At first glance, waters may not seem to have the individual characteristics that distinguish wines, but distinct differences become apparent when the attention is focused on water.
Creating a matrix matching all foods with bottled waters would be impossible, and it would surely take the fun out of experimenting with various combinations. The rules below should be taken as starting points for an exploration — use them when water is the only beverage you are serving. The percentages indicate how much weight the factor should be given in making your choice.
The 75 percent rule: The sensation of the whole dish should be matched with the carbonation level of the water. The mouthfeel generated by the bubbles should be matched with the mouthfeel of the dish. Loud, big, bold bubbles overpower subtle dishes, while still water might be too great a contrast with crispy food. Bigger bubbles would stand up better to the mouthfeel of such a dish. An alternative epicurean pleasure can be achieved by carefully contrasting the mouthfeel of a dish with a water's carbonation. Sushi with a still or even effervescent carbonated water is a perfect example.
The 20 percent rule: The dominant food items of the dish should be matched with the mineral content of the water. Low TDS waters have a light, sometimes crisp, perception, while higher TDS levels give the water some weight and substance. High levels of sodium (salt), bicarbonate, and silica (or their absence) can also have some impact on the perception of the water. Use sodium-free water with caviar or water with a high bicarbonate level for cheese. Softer waters (low in calcium and magnesium) with higher silica levels can display a nice sweet softness that works well with some desserts.
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The 5 percent rule: Fine-tune the drinking experience with the water's acidity or alkalinity. A neutral pH works well with anything. Sometimes a sweet perception is possible in waters with a slight alkalinity, while waters with a very high pH may demonstrate a very subtle bitterness, but never an unpleasant one.
Try matching acidic water with fatty food or seafood. The contribution that pH factor makes to food and water matching is easily overrated — only on the outer ranges of the spectrum (less than 5 or more than 10) does it play a more significant role.
Water, wine and food
If water is consumed alongside wine, different considerations apply: The water now plays a secondary role and needs to be matched with the wine, not the food. This is very important; you don't want water and wine competing with each other for attention.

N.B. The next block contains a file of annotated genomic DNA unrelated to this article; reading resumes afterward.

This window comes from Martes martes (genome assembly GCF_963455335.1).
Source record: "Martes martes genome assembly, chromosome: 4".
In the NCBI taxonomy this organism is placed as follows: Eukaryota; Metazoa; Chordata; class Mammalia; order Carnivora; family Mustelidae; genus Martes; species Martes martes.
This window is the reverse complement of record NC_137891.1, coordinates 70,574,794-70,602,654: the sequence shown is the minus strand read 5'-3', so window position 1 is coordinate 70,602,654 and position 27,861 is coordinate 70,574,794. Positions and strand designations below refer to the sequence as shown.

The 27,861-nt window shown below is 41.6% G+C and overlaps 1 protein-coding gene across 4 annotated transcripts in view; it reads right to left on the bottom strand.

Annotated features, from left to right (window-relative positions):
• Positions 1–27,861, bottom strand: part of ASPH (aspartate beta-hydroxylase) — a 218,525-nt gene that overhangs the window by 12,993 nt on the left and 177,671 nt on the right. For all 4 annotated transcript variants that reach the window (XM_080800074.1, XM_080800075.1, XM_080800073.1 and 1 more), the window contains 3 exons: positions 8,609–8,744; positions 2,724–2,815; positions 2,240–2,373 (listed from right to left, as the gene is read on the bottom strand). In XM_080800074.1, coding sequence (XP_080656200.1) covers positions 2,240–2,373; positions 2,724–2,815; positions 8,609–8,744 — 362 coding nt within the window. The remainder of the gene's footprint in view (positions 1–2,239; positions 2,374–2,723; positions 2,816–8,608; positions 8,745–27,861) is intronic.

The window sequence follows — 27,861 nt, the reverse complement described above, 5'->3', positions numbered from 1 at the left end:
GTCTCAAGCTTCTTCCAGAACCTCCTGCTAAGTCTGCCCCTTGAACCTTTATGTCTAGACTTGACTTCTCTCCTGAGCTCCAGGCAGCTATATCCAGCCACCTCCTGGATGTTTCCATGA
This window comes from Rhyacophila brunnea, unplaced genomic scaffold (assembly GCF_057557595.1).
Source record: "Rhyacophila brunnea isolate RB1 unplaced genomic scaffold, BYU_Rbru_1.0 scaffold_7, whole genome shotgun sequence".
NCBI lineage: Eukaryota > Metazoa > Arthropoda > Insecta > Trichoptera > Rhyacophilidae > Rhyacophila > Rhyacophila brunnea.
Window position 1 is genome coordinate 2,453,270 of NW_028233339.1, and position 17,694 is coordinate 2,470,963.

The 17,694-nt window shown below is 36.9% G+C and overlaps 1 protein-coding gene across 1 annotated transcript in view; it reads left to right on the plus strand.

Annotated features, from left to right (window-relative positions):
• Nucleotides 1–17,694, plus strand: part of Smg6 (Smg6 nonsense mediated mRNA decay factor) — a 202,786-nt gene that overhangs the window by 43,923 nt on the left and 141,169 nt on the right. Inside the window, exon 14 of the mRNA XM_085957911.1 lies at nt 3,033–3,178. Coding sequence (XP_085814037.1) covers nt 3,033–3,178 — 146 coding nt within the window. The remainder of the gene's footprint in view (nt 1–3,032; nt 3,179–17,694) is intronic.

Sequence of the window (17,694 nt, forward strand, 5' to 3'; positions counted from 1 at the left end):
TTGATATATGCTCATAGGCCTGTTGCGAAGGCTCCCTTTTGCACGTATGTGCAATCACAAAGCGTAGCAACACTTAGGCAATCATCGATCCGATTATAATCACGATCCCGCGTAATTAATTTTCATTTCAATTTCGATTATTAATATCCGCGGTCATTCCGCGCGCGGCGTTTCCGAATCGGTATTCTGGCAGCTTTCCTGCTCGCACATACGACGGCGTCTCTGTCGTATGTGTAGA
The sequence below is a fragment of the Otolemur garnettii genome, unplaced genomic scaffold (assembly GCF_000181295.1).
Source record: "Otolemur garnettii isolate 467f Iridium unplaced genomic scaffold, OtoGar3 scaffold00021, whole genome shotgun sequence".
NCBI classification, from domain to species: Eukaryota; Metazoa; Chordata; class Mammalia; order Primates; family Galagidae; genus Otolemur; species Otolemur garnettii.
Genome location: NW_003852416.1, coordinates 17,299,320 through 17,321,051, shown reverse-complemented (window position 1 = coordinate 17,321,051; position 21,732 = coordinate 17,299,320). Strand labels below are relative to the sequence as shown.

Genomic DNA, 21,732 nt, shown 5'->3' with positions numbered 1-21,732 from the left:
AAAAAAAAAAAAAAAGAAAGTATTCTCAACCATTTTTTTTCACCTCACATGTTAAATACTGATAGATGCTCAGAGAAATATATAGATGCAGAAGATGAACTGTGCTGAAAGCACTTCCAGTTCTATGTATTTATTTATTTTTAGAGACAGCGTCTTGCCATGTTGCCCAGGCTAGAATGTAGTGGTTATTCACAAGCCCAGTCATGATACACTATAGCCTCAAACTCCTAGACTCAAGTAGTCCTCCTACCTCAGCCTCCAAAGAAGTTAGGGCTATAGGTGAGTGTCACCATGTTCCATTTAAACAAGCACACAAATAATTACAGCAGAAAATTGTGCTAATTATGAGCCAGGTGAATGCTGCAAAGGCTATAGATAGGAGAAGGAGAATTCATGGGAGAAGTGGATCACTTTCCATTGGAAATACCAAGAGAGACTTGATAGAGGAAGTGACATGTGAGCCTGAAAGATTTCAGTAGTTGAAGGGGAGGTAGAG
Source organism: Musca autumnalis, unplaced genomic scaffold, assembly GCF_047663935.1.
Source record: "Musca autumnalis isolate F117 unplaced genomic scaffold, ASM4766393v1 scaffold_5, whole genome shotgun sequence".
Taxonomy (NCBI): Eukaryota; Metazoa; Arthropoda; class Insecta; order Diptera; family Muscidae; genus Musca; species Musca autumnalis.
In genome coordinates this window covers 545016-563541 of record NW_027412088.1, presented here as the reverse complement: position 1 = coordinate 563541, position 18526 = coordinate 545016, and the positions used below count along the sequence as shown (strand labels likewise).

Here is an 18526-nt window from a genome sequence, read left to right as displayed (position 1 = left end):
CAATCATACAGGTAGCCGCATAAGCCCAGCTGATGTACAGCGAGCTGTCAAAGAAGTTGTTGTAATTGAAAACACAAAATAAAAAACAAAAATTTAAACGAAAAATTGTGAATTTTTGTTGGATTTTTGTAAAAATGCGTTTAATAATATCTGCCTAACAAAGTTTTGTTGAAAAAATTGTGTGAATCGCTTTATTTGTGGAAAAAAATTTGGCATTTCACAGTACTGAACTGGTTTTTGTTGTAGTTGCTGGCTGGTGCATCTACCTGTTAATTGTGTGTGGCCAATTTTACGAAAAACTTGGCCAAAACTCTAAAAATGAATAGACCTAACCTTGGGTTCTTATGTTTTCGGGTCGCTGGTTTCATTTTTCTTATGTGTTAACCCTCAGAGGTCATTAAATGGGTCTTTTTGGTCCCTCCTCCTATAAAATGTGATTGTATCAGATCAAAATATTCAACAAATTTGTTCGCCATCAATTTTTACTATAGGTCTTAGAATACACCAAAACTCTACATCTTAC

If you drink carefully matched wine with your dish, only still water is appropriate — a clear distinction between main character (wine) and supporting cast (water) is necessary. But there is a slight difference between red and white wine: With white wine, choose water with a low mineral content and a neutral pH; red wine demands water with a medium to high mineral content and a neutral pH.
The water should have a slightly higher temperature than the wine to prevent taking attention away from the wine. Think about stemware, too — most reputable producers of wineglass series offer water glasses that complement the wine glasses.
Beyond the pure flavor considerations, you should also take intangible qualities like presentation and a water's story into account when choosing your bottled water. The bottle plays an important role in the overall perception of the water. Since water has no notable visible characteristics of its own, the bottle has a remarkable impact on perceived value. Matching the presentation to the venue or event may have no influence on the actual taste (as any blind water tasting will tell you), but doing so can significantly enhance the experience, or be detrimental to it.
Plastic or glass; minimalist or traditional design; attention grabbing or discreet; blue or transparent bottlers offer many presentation options. Wine bottle design, on the other hand, is fairly uniform, most wineries focus all their attention on the label. With water, we are lucky: Both the label and the bottle can express terroir (as is the case for Antipodes, Bling H2O, and Finé).
Every good sommelier tells you a little story about the wine he or she is pouring you. Does it make the wine taste better? No. Does it make the wine feel more special and unique? Absolutely. The same is true for water: Sharing the story of the water its source and origin, vintage, and the location and circumstances of its bottling can contribute significantly to the overall experience.
How to conduct a water tasting
There are about 3,000 brands of bottled water world wide and a tasting provides the best introduction to the surprising richness of epicurean experiences with water.
Here are directions for conducting your own. I recommend that, at the beginning, it not be conducted blind: A water tasting should be fun more of an introduction to the differences in bottled waters than a hardcore blind tasting, which can be intimidating.
As the host, you should provide information on all the waters and let people enjoy the tactile experience of handling the bottle.
Here are a few guidelines:
Buy as many waters as possible from each of the five FineWaters Balance categories: